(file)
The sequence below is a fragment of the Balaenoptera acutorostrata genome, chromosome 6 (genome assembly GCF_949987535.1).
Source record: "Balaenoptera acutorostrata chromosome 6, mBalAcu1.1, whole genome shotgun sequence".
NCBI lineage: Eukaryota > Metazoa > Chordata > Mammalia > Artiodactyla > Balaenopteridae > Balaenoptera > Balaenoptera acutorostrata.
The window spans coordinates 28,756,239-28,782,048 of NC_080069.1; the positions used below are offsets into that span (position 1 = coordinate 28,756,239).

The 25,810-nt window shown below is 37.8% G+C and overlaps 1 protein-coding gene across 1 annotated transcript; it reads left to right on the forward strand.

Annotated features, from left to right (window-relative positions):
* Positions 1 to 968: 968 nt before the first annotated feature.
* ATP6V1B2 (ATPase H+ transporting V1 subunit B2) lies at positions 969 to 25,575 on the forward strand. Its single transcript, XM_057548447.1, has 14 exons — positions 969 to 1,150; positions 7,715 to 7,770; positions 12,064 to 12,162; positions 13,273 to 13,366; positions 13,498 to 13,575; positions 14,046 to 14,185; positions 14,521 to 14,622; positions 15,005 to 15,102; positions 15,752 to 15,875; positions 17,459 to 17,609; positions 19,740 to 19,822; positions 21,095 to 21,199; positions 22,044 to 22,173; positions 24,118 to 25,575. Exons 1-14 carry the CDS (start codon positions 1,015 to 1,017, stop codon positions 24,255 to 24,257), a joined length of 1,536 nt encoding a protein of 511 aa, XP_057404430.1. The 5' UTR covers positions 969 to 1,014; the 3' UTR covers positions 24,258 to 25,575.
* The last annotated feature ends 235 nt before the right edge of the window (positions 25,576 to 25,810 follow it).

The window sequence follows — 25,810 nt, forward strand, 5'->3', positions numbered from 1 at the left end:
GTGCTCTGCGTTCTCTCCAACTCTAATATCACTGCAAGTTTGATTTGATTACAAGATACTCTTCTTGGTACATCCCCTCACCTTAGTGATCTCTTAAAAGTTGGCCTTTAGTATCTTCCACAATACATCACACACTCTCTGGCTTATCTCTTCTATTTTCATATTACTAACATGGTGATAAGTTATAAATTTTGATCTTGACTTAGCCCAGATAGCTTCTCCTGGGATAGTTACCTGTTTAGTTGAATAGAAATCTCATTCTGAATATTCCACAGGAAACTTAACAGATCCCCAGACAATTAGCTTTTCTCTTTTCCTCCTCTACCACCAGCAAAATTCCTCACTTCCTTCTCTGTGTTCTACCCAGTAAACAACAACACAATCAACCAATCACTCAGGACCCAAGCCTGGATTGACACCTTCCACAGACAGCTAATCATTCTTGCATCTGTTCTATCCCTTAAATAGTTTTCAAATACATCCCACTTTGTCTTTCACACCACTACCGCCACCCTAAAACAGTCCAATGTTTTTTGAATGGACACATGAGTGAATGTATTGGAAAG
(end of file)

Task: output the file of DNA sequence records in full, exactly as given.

The sequence below is a fragment of the Balaenoptera acutorostrata genome, chromosome 6 (genome assembly GCF_949987535.1).
Source record: "Balaenoptera acutorostrata chromosome 6, mBalAcu1.1, whole genome shotgun sequence".
NCBI lineage: Eukaryota > Metazoa > Chordata > Mammalia > Artiodactyla > Balaenopteridae > Balaenoptera > Balaenoptera acutorostrata.
The window spans coordinates 28,756,239-28,782,048 of NC_080069.1; the positions used below are offsets into that span (position 1 = coordinate 28,756,239).

The 25,810-nt window shown below is 37.8% G+C and overlaps 1 protein-coding gene across 1 annotated transcript; it reads left to right on the forward strand.

Annotated features, from left to right (window-relative positions):
* Positions 1 to 968: 968 nt before the first annotated feature.
* ATP6V1B2 (ATPase H+ transporting V1 subunit B2) lies at positions 969 to 25,575 on the forward strand. Its single transcript, XM_057548447.1, has 14 exons — positions 969 to 1,150; positions 7,715 to 7,770; positions 12,064 to 12,162; positions 13,273 to 13,366; positions 13,498 to 13,575; positions 14,046 to 14,185; positions 14,521 to 14,622; positions 15,005 to 15,102; positions 15,752 to 15,875; positions 17,459 to 17,609; positions 19,740 to 19,822; positions 21,095 to 21,199; positions 22,044 to 22,173; positions 24,118 to 25,575. Exons 1-14 carry the CDS (start codon positions 1,015 to 1,017, stop codon positions 24,255 to 24,257), a joined length of 1,536 nt encoding a protein of 511 aa, XP_057404430.1. The 5' UTR covers positions 969 to 1,014; the 3' UTR covers positions 24,258 to 25,575.
* The last annotated feature ends 235 nt before the right edge of the window (positions 25,576 to 25,810 follow it).

The window sequence follows — 25,810 nt, forward strand, 5'->3', positions numbered from 1 at the left end:
GTGCTCTGCGTTCTCTCCAACTCTAATATCACTGCAAGTTTGATTTGATTACAAGATACTCTTCTTGGTACATCCCCTCACCTTAGTGATCTCTTAAAAGTTGGCCTTTAGTATCTTCCACAATACATCACACACTCTCTGGCTTATCTCTTCTATTTTCATATTACTAACATGGTGATAAGTTATAAATTTTGATCTTGACTTAGCCCAGATAGCTTCTCCTGGGATAGTTACCTGTTTAGTTGAATAGAAATCTCATTCTGAATATTCCACAGGAAACTTAACAGATCCCCAGACAATTAGCTTTTCTCTTTTCCTCCTCTACCACCAGCAAAATTCCTCACTTCCTTCTCTGTGTTCTACCCAGTAAACAACAACACAATCAACCAATCACTCAGGACCCAAGCCTGGATTGACACCTTCCACAGACAGCTAATCATTCTTGCATCTGTTCTATCCCTTAAATAGTTTTCAAATACATCCCACTTTGTCTTTCACACCACTACCGCCACCCTAAAACAGTCCAATGTTTTTTGAATGGACACATGAGTGAATGTATTGGAAAG